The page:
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Am J Bot. 2006 Sep;93(9):1265-73. doi: 10.3732/ajb.93.9.1265.

Inter-tracheid pitting and the hydraulic efficiency of conifer wood: the role of tracheid allometry and cavitation protection.

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  • 1Department of Integrative Biology, University of California, Berkeley, California 94720 USA;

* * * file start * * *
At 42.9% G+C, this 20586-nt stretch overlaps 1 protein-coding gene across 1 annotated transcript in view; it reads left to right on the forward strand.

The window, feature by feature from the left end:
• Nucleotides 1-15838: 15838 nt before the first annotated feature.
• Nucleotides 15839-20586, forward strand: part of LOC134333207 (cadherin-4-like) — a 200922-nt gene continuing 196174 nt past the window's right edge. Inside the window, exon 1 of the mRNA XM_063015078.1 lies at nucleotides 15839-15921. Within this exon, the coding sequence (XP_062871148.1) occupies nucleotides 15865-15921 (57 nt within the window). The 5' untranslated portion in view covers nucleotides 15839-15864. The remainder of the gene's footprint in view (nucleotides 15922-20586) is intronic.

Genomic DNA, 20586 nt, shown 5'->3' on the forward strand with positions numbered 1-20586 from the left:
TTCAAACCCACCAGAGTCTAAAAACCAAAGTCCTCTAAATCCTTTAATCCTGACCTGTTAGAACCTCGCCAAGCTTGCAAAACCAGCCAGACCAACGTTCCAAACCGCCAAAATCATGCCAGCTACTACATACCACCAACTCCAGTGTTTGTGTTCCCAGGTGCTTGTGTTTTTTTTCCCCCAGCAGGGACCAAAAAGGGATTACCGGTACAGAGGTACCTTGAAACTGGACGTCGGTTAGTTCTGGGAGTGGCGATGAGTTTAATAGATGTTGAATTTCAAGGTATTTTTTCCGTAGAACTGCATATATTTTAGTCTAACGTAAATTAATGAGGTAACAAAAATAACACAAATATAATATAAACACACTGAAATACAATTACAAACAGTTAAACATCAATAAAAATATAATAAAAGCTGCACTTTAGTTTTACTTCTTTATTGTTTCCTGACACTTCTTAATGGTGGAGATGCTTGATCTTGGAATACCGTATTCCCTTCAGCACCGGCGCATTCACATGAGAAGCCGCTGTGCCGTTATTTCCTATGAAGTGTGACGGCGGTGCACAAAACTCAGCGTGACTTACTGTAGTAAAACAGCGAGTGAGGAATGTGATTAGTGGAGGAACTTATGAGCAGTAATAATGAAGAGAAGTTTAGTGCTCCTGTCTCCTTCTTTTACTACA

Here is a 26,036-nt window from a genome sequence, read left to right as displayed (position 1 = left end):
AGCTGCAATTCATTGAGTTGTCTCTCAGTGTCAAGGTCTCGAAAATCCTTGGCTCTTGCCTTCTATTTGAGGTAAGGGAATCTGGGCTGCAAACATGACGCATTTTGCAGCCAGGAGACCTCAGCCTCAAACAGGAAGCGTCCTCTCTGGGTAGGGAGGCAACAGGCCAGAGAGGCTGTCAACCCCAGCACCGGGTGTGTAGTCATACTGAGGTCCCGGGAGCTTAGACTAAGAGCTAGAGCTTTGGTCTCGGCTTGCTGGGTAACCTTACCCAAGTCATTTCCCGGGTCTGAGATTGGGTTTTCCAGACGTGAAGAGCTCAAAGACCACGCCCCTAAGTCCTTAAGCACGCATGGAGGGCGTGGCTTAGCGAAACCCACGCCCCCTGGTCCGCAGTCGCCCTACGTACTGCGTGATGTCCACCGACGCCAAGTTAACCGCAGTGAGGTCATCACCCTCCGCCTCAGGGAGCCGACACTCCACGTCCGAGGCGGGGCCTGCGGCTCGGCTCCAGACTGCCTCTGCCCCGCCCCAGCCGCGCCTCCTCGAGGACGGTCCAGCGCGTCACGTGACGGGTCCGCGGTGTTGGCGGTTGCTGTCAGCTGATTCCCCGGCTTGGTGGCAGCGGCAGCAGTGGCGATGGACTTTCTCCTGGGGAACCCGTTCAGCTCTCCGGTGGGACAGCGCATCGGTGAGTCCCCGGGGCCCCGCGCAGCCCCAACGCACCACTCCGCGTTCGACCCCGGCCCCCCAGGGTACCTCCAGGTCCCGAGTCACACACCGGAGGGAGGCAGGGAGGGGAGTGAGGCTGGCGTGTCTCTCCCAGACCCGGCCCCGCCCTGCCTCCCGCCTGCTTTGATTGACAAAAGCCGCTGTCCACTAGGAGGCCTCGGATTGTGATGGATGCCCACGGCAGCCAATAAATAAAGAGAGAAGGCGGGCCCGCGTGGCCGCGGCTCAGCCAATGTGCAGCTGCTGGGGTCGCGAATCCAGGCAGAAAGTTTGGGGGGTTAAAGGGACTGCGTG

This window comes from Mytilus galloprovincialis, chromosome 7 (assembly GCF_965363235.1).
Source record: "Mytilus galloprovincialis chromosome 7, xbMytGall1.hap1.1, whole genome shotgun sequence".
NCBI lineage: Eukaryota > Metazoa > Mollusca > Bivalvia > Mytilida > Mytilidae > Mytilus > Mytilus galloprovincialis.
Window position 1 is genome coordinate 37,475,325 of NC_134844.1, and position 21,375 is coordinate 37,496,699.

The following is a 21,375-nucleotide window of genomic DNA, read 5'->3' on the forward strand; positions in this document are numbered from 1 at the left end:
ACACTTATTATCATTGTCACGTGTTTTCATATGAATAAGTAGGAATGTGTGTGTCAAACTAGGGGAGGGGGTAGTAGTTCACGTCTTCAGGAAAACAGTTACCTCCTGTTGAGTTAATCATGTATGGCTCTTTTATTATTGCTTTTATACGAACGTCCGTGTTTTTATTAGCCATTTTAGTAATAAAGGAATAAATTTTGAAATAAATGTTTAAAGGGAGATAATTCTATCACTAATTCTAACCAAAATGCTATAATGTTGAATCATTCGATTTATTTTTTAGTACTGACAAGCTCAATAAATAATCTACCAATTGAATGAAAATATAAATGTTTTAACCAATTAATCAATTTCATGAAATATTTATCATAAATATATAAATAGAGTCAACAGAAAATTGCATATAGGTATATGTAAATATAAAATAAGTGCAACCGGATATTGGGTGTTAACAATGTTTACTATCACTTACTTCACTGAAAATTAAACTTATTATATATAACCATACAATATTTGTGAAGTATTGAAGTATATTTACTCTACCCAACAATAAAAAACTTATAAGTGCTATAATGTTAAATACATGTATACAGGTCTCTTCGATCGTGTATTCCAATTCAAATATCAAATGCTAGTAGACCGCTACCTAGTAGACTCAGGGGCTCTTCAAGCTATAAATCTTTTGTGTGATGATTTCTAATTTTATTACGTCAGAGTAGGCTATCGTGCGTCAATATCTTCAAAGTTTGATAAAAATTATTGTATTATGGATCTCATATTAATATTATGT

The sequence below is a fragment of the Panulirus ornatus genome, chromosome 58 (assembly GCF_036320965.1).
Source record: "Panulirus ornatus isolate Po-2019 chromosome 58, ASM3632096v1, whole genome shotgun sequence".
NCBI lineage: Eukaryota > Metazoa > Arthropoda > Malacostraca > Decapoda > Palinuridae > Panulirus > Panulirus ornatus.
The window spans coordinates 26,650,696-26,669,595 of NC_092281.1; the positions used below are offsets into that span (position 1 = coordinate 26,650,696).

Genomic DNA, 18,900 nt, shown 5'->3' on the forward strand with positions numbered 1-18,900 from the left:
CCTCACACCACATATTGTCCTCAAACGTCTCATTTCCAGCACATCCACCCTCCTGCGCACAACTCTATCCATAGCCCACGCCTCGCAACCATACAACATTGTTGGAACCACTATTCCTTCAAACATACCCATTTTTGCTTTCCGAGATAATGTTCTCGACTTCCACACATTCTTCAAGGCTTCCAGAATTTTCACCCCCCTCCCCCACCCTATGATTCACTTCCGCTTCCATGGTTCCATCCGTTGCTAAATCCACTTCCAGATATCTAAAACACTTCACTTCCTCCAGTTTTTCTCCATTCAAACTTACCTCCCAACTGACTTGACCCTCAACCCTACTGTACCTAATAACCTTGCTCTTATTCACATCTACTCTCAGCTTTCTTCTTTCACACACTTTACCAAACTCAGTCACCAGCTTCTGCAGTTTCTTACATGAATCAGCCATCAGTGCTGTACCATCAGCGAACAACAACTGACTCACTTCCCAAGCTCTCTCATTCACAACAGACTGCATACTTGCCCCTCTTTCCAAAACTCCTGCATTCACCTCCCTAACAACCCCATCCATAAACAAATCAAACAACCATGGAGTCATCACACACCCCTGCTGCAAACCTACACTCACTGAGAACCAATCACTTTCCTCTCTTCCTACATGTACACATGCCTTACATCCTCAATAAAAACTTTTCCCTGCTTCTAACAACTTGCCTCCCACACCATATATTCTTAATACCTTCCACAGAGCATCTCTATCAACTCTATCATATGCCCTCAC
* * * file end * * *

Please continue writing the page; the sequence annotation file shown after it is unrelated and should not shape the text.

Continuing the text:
Plant xylem must balance efficient delivery of water to the canopy against protection from air entry into the conduits via air-seeding. We investigated the relationship between tracheid allometry, end wall pitting, safety from air-seeding, and the hydraulic efficiency of conifer wood in order to better understand the trade-offs between effective transport and protection against air entry. Root and stem wood were sampled from conifers belonging to the Pinaceae, Cupressaceae, Podocarpaceae, and Araucariaceae. Hydraulic resistivity of tracheids decreased with increasing tracheid diameter and width, with 64 ± 4% residing in the end wall pitting regardless of tracheid size or phylogenetic affinity. This end-wall percentage was consistent with a near-optimal scaling between tracheid diameter and length that minimized flow resistance for a given tracheid length. There was no evidence that tracheid size and hydraulic efficiency were constrained by the role of the pits in protecting against cavitation by air-seeding. An increase in pit area resistance with safety from cavitation was observed only for species of the northern hemisphere (Pinaceae and Cupressaceae), but this variable was independent of tracheid size, and the increase in pit resistance did not significantly influence tracheid resistance. In contrast to recent work on angiosperm vessels, protection against air-seeding in conifer tracheids appears to be uncoupled from conduit size and conducting efficiency.

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